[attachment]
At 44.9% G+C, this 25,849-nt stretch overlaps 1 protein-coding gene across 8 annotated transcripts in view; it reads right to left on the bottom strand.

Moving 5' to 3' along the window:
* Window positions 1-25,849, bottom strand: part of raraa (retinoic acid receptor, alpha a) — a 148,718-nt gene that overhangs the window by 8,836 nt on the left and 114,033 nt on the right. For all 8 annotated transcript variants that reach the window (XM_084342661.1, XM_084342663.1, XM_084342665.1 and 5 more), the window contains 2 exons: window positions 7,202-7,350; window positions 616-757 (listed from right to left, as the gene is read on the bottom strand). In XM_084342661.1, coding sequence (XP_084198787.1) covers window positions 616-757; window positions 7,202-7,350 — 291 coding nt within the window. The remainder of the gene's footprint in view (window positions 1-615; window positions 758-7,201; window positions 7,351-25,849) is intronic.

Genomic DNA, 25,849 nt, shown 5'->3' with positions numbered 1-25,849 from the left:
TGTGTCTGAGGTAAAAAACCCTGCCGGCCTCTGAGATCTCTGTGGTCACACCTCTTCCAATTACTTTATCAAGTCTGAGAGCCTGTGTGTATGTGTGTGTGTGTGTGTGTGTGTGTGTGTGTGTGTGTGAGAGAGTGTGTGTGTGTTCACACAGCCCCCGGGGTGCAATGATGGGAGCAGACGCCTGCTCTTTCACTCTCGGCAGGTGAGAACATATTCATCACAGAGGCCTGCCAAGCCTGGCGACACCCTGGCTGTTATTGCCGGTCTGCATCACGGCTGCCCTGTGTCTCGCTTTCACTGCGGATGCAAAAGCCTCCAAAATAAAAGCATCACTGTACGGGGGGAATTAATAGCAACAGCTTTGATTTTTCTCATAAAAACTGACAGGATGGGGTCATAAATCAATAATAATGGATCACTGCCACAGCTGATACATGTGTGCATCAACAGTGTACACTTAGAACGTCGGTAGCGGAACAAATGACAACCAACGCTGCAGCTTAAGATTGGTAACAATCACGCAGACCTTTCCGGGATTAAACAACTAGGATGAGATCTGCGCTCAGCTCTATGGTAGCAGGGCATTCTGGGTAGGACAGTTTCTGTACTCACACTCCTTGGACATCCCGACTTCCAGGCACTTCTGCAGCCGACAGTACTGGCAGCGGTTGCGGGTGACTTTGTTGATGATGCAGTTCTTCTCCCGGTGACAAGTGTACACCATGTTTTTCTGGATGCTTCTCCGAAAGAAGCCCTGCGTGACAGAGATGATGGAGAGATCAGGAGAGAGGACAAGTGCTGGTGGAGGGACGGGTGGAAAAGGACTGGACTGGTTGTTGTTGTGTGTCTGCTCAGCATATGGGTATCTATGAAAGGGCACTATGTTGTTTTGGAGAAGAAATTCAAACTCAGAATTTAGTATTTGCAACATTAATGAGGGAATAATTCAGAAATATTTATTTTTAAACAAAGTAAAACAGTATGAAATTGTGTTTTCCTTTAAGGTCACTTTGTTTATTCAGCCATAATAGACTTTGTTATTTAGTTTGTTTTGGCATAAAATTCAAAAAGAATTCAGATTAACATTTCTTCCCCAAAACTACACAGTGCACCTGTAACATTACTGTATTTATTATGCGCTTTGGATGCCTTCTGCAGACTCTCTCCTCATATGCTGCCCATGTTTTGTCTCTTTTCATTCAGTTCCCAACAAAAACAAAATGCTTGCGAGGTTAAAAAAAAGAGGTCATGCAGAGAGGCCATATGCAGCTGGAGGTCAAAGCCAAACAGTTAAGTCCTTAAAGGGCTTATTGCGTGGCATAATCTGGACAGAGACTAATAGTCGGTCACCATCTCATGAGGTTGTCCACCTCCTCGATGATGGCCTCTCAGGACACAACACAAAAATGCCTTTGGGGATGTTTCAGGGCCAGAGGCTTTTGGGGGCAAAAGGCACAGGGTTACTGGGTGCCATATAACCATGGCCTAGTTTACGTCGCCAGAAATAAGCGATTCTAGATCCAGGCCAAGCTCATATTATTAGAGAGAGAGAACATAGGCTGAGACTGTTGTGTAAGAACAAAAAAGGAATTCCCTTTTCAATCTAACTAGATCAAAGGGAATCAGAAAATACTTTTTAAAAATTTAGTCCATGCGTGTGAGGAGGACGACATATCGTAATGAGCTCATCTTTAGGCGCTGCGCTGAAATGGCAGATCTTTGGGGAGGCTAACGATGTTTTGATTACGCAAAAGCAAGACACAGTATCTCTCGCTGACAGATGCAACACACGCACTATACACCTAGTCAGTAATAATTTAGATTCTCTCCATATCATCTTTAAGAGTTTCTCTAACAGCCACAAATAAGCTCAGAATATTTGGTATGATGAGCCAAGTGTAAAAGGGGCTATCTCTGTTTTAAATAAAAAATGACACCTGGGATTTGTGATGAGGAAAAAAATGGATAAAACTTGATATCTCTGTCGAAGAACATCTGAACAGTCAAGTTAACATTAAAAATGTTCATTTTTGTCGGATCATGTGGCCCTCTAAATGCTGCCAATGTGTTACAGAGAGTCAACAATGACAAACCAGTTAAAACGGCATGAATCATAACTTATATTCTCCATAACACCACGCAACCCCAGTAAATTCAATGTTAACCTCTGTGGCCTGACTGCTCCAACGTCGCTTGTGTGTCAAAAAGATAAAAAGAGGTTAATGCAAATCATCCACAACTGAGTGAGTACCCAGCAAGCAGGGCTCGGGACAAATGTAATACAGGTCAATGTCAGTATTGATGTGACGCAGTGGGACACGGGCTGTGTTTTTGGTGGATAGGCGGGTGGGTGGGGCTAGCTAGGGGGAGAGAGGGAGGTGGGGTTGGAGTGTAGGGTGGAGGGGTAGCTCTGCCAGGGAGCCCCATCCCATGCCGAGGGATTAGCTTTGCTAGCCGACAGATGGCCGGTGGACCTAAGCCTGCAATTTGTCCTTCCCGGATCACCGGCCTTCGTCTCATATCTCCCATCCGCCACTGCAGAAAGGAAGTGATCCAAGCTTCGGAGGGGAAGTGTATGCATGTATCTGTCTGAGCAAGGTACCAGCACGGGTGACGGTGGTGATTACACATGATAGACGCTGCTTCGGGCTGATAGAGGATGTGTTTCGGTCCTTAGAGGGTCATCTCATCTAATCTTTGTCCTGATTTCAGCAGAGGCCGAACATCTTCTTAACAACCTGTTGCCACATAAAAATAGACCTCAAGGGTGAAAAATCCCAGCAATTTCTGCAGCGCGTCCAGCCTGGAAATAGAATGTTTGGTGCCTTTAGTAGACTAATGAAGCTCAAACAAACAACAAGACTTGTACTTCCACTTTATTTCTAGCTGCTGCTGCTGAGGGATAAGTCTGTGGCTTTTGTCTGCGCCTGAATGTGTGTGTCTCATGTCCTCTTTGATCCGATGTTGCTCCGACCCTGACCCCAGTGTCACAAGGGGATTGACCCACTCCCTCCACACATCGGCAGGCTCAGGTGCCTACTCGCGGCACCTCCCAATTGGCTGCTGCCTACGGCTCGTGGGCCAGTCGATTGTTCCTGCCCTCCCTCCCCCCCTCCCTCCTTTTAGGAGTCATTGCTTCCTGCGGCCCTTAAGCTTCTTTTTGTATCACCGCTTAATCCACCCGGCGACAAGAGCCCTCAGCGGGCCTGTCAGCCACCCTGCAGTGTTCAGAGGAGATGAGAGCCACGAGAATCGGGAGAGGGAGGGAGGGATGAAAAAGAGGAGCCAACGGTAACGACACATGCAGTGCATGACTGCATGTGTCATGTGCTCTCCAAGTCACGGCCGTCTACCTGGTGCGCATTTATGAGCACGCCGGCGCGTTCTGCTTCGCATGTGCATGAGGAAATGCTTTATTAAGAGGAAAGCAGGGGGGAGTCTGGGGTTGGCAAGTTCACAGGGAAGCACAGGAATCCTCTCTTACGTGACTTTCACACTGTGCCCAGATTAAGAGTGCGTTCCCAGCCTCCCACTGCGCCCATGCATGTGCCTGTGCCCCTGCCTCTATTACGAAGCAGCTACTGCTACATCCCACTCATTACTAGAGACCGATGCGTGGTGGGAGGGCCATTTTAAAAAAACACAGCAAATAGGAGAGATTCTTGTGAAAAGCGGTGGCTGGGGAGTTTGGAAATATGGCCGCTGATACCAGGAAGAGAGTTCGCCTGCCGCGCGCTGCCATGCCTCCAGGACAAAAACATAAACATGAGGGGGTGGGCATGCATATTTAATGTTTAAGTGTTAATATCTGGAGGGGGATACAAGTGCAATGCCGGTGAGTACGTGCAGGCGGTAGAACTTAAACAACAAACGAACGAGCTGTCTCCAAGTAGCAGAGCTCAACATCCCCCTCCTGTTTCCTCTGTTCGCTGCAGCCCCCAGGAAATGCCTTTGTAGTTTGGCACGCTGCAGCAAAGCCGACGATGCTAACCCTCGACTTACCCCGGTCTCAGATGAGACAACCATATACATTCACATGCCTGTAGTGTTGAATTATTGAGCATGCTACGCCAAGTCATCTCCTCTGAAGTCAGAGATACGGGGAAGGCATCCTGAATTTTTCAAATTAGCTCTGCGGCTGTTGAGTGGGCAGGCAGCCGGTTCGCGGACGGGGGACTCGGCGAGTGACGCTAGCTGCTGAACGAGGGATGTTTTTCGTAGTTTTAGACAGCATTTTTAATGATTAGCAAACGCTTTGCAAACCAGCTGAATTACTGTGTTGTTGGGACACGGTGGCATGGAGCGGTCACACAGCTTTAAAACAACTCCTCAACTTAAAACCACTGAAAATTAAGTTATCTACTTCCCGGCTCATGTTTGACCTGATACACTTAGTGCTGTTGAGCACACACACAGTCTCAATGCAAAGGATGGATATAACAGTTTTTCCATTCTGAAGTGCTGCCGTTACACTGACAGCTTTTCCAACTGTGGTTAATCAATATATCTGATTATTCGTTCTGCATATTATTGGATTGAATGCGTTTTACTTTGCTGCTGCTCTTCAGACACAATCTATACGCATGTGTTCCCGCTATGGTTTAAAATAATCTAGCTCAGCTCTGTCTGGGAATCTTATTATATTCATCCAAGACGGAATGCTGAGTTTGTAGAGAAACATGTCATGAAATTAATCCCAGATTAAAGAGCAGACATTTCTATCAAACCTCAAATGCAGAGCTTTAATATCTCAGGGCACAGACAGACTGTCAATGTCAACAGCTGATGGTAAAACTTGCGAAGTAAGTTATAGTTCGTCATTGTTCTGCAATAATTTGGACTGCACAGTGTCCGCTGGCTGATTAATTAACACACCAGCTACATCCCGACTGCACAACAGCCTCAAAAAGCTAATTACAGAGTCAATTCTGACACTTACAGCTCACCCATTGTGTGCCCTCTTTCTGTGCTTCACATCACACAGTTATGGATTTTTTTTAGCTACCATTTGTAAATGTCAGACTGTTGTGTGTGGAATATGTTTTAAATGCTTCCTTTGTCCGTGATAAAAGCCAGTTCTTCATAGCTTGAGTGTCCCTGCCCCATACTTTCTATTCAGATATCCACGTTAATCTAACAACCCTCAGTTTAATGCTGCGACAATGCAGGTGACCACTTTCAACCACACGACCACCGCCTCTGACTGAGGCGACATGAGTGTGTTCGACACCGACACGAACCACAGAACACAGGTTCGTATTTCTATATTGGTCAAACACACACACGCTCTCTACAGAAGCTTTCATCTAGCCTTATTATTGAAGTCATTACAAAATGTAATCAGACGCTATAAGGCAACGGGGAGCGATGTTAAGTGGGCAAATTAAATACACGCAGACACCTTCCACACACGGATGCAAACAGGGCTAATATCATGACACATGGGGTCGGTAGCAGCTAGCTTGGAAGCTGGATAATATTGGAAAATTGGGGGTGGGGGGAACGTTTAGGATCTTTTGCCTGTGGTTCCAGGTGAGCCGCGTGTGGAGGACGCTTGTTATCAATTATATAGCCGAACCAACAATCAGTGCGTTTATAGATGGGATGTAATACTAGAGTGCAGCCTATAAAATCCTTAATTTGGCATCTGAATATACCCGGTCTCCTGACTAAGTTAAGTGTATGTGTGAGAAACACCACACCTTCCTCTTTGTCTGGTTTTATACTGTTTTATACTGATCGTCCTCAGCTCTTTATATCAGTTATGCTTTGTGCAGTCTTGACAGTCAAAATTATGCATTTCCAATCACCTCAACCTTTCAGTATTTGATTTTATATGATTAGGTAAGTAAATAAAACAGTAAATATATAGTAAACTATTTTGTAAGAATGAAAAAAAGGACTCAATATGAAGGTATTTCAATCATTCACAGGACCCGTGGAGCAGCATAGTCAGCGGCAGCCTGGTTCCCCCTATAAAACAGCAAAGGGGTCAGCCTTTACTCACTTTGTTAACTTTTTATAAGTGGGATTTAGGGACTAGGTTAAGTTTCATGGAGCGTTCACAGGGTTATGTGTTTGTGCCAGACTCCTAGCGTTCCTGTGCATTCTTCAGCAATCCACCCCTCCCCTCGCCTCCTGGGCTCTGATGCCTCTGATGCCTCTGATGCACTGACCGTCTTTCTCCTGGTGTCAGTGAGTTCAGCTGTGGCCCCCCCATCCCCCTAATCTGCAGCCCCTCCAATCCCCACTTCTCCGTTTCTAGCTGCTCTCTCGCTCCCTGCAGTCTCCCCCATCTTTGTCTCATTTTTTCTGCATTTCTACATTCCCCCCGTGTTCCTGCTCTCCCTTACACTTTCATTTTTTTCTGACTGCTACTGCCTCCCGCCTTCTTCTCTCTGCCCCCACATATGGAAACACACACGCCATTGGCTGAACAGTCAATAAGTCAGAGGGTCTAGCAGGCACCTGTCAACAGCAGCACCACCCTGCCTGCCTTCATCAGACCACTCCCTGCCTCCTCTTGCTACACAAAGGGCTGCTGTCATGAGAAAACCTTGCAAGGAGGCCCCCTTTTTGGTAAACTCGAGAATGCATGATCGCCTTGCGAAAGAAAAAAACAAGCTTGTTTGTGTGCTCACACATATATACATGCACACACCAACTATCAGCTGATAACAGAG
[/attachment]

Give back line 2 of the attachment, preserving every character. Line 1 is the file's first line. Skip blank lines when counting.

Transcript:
Moving 5' to 3' along the window: